READ MORE: UK to send £50m emergency aid to Yemen in ‘world’s worst humanitarian crisis’

This week, the BBC featured a report from a village where diphtheria has broken out. It was almost impossible to listen to the voice of a mother describing her bright little daughter’s fear and horror on realising she had contracted a disease that amounts to a death sentence if untreated, or to the agony of a parent who knows that her daughter could easily be cured if powerful people hundreds or thousands of miles away had not conspired to make it impossible.

So what can we do, we citizens of the West, to help put the needs of the suffering women and children of Yemen on the agenda of our governments and international institutions not as a footnote, but as a central driver of future policy?

This week, Norway decided to stop supplying arms to the Gulf monarchies of the United Arab Emirates on the grounds that it cannot be sure they will not be used against Yemeni civilians. We in the UK now also need to do some hard thinking and campaigning about our country’s large and ignominious role in promoting and growing the global arms trade, and on the sheer indignity of making so many high-value British jobs dependent on flogging powerful weapons of destruction to regimes that we then timidly criticise for using them.

The remains of weapons partly made in Glenrothes, for example, are said to have been found in the ruins of Yemeni towns bombed by the Saudis.

And in truth, it’s this web of financial and commercial dependence that makes it impossible for our global institutions to function as they should.

The UN has, in theory, the power to take the situation in Yemen out of the hands of those who treat the welfare of the country’s people with contempt; but the fact that the permanent Security Council nations are so complicit with the forces that have neglected the impact of climate change, over-armed the entire region, and then decided to use this suffering country as an arena for their power-games, renders them almost useless as protectors of the weak, and champions of the people.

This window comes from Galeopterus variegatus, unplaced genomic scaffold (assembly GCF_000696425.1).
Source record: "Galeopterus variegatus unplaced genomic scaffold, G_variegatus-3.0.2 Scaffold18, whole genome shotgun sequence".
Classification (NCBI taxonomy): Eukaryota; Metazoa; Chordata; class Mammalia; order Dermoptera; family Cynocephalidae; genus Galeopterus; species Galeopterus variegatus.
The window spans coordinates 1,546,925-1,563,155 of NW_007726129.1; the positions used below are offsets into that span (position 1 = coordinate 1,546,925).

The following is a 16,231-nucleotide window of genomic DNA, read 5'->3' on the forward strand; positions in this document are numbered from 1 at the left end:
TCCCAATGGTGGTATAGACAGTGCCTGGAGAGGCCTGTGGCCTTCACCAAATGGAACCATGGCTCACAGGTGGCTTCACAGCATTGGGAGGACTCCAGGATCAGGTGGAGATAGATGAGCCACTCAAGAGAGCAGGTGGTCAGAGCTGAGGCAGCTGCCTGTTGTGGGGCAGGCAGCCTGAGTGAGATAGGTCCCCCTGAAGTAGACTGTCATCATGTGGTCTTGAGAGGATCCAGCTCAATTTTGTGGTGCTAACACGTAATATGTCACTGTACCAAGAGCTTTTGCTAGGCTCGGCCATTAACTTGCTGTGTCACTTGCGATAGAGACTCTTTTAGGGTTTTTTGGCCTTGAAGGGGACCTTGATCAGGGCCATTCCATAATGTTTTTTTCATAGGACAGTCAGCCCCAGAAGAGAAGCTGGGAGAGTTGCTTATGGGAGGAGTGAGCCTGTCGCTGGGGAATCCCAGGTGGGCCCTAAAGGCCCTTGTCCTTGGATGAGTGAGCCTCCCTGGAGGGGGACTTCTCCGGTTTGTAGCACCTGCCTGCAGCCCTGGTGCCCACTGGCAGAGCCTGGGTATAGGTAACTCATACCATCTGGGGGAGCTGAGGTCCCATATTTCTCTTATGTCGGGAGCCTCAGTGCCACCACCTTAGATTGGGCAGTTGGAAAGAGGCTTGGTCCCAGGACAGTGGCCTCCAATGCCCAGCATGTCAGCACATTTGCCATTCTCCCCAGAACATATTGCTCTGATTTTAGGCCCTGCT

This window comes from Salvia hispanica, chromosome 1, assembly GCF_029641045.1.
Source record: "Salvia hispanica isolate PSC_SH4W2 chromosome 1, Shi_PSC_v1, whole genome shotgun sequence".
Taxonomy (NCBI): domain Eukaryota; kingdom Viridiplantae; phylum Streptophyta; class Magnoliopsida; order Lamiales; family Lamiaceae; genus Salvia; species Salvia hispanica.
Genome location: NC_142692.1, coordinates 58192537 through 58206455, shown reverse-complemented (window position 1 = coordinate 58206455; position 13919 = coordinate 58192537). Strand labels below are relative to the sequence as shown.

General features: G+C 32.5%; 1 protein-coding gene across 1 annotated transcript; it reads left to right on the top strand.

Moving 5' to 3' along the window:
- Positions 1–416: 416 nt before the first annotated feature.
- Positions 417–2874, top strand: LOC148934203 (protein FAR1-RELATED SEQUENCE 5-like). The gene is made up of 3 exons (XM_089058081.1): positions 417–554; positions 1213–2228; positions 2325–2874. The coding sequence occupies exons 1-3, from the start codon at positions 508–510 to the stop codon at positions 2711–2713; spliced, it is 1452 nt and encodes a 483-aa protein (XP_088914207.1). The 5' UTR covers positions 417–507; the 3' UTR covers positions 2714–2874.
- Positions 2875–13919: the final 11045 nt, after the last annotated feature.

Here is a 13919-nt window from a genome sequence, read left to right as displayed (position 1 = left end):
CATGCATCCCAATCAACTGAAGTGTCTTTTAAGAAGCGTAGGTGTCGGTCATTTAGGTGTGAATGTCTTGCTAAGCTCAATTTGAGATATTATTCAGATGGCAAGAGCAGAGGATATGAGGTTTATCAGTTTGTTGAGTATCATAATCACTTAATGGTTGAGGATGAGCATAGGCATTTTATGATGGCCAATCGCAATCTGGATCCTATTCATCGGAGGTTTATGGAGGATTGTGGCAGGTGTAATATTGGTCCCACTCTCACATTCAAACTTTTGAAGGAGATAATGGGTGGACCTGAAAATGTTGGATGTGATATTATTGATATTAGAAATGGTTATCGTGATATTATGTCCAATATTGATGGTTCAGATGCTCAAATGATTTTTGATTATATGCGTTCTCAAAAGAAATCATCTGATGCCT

In the end, only pressure from their own citizens will ever change that balance of power. If we want international institutions that work, we need national governments that will take international law seriously, and act to uphold it. If we want to protect the weak, we need national governments that will resist the temptation always to ally themselves with the economically strong, while ignoring the humanitarian cost. And in the meantime, we need to support those organisations that are in a position to act, and to uphold the basic human values our governments so often neglect.

As I write, Medecins Sans Frontieres and other organisations are ordering up the vaccines and anti-bacterial medicines needed by Yemen’s little diphtheria victims, and fighting to get them into that struggling country. If just one mother is spared the sight of her child choking to death from a completely preventable disease, their efforts will have been worthwhile. So I will send my donation, but not without also renewing my determination to campaign, here at home, for an economy and a future less entangled with the deep causes of war in Yemen, and less complicit in bringing about the disasters which we then desperately try to remedy – even though for thousands in Yemen, it is already much too little, and too late.